In the late 16th century, William Lee, a humble parish priest in Calverton, England, invented a machine to relieve his mother and sister from the drudgery of knitting. His revolutionary “stocking frame” vastly reduced the time to knit textiles. Why, then, was it not widely adopted until two centuries later?

Daron Acemoglu, MIT’s Elizabeth and James Killian Professor of Economics, credits the winds of political change. One of the 10 most cited economists in the world, Acemoglu says the ability to empower revolutionary innovation “goes back to the institutional fabric of society.” A prolific contributor to his field, Acemoglu has written on topics ranging from the persistent wage gap between higher-skill and lower-skill workers to the cascading effects of economic shocks within particular industrial sectors. His area of deepest exploration has been the relationship between political systems and economic growth—including the ways governments shape the course of innovation.

In his recent, influential book Why Nations Fail: The Origins of Power, Prosperity, and Poverty (co-authored with James Robinson), Acemoglu uses Reverend Lee as a case in point. With the help of his local representative to Parliament, Lee got an audience with Queen Elizabeth to ask for a patent. She refused. He got the same reaction from her successor, James I, and from the king of France. Acemoglu says their reasons were the same: fear that all the people knitting clothing by hand would be put out of work, would rebel, and would destabilize the political system. Beholden to the small wealthy class that controlled banking and industry, the rulers opted to uphold the status quo.

Sweeping innovation requires an “inclusive” government, says Acemoglu—one that considers everyone’s needs and abilities, not just society’s elite. “If we only enable a small fabric of society to become leaders or scientists, it’s like having our limbs tied to our bodies,” he says.

Lee died penniless. But his invention survived, was refined by others, and helped spur one of the main industries of England’s Industrial Revolution some 200 years later. Political upheaval began in England in 1688, when both houses of Parliament united against James II, forcing him to abdicate the throne. The English Bill of Rights then gave more power to Parliament, especially to the House of Commons. By the late 1700s, commoners were allowed to take out patents, borrow money, and start companies, and the Industrial Revolution began.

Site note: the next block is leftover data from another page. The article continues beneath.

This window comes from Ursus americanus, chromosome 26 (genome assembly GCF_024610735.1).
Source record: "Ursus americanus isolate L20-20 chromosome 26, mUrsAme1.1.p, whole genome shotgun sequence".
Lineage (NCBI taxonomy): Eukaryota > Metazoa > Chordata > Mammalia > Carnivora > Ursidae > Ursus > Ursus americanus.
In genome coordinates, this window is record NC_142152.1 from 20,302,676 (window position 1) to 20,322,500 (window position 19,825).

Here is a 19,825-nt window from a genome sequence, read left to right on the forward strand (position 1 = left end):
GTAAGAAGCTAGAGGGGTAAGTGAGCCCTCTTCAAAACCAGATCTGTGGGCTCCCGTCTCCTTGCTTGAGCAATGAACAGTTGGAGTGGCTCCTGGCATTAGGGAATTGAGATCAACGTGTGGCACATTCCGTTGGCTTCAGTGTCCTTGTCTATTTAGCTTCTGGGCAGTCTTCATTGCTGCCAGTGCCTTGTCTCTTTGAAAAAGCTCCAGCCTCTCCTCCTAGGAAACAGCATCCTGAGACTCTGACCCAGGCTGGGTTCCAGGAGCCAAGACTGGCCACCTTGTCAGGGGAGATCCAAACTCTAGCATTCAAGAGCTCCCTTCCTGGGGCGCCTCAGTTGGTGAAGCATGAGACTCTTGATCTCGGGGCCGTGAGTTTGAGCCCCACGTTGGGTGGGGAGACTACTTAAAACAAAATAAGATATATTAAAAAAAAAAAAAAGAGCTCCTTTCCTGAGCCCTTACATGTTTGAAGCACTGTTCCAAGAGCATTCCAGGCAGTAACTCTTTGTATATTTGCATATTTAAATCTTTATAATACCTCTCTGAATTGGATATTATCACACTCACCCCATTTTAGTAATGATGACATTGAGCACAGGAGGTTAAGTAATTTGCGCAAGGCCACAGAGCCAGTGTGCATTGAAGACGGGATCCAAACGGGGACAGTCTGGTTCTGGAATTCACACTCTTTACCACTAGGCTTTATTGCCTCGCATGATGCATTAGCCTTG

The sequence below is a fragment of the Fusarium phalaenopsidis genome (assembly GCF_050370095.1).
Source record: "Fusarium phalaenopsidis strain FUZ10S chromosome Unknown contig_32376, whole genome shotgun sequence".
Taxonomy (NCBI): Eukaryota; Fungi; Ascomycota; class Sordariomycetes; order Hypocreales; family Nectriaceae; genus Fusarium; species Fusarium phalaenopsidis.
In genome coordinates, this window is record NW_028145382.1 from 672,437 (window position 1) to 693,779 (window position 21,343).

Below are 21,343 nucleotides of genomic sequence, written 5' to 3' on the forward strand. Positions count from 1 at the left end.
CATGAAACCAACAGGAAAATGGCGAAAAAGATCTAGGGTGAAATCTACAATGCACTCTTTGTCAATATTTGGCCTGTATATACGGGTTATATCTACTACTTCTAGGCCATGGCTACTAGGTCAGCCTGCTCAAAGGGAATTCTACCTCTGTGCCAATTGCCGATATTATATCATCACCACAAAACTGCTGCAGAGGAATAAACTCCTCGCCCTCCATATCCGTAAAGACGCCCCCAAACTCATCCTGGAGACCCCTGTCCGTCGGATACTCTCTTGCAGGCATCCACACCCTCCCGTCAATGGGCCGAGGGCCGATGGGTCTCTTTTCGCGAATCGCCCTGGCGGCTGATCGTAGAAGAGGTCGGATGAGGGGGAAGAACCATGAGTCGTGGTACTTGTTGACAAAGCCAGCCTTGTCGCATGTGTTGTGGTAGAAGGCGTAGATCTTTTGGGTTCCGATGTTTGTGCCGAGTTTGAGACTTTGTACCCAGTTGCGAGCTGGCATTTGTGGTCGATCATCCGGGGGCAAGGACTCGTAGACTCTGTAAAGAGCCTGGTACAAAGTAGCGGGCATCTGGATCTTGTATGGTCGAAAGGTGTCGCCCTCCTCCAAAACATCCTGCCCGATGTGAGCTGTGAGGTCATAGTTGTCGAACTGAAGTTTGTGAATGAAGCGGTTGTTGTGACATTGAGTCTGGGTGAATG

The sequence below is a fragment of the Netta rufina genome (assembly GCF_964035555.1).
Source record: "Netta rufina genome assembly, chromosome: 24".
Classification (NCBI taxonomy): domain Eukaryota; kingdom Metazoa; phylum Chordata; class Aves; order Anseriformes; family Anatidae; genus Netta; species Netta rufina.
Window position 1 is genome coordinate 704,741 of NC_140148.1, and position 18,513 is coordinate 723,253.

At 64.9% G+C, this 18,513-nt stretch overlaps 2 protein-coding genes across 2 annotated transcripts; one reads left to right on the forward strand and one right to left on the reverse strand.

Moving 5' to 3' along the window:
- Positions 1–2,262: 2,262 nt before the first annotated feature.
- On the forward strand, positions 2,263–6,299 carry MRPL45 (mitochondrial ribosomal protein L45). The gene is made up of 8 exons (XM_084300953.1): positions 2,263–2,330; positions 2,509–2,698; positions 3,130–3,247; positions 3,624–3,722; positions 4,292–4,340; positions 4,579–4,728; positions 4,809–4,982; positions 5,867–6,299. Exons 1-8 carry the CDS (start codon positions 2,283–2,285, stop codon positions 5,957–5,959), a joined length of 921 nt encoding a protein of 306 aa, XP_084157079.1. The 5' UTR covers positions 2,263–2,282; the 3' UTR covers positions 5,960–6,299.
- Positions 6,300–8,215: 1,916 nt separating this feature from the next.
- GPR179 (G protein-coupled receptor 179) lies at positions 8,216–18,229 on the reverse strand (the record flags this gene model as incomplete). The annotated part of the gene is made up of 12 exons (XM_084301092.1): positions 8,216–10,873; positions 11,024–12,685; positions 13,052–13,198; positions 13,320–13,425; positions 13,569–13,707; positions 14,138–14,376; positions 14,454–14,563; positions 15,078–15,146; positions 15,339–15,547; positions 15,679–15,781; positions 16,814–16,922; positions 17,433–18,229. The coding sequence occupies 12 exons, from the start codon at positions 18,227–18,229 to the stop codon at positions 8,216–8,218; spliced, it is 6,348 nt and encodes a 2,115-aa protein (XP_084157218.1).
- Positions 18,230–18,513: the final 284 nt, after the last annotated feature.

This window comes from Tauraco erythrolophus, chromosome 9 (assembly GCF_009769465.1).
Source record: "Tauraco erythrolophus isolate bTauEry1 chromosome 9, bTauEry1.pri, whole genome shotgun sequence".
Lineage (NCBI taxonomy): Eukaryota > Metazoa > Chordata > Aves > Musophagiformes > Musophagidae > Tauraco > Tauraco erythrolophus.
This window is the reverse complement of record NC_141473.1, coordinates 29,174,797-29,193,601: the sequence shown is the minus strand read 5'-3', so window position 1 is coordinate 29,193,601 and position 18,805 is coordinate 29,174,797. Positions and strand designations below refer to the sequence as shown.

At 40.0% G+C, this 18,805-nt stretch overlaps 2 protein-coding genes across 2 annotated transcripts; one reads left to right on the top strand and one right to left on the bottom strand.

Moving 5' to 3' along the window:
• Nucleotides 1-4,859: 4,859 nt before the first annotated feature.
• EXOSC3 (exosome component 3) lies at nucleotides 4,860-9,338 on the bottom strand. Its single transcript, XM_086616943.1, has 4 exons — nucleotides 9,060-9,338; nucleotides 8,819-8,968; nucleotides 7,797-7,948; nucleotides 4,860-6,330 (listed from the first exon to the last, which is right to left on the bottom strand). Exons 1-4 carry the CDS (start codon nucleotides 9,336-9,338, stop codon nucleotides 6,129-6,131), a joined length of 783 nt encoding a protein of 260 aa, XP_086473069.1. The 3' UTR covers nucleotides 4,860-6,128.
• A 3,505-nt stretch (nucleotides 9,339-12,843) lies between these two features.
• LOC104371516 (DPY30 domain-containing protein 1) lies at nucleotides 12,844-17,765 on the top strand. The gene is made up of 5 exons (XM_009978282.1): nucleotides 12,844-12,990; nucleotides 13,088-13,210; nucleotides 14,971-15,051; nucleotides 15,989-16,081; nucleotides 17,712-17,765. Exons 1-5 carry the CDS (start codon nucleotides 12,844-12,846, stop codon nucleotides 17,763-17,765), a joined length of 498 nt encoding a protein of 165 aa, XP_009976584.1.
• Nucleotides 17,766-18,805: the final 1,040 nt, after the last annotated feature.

Of course, Queen Elizabeth was also right. The Industrial Revolution did create instability. It destroyed many existing institutions and created horrible working conditions for factory workers. It sparked the rebellion of Luddites as well as demands for better working conditions.

As Acemoglu and Robinson write in Why Nations Fail:

Economic growth and technological change are accompanied by what the great economist Joseph Schumpeter called creative destruction. They replace the old with the new. New sectors attract resources from old ones. New firms take business away from established ones. New technologies make existing skills and machines obsolete . . . . How do governments shape the course of innovation?

For innovation to flourish, says Acemoglu, political leadership must deal with, rather than prevent, such destruction. Inclusive governments and economic systems help people through the destructive years and empower them to participate in the new economy. “It can only work in a democracy, where there’s participation by the public,” he adds. “Most of the important decisions are in our hands.”

Acemoglu notes that countries governed by dictatorships or elected leaders who cater primarily to an elite ruling class tend to be “extractive,” not inclusive. They may increase economic growth in the short term by extracting resources, such as oil or cheap labor, and moving most of the wealth to the elite. But that can last only as long as the resources are available—or willing.

Furthermore, he cautions that even within democracies, voters must stay vigilant to ensure their societies remain inclusive, and therefore hospitable to innovation. Political candidates may succumb to wealthy interests that fund elections, while government propaganda and biased news organizations may conceal political agendas. “There’s not any guarantee,” Acemoglu says, “that democracy is self-correcting.”

Richard Brandt is a 1991–92 MIT Knight Science Journalism Fellow.

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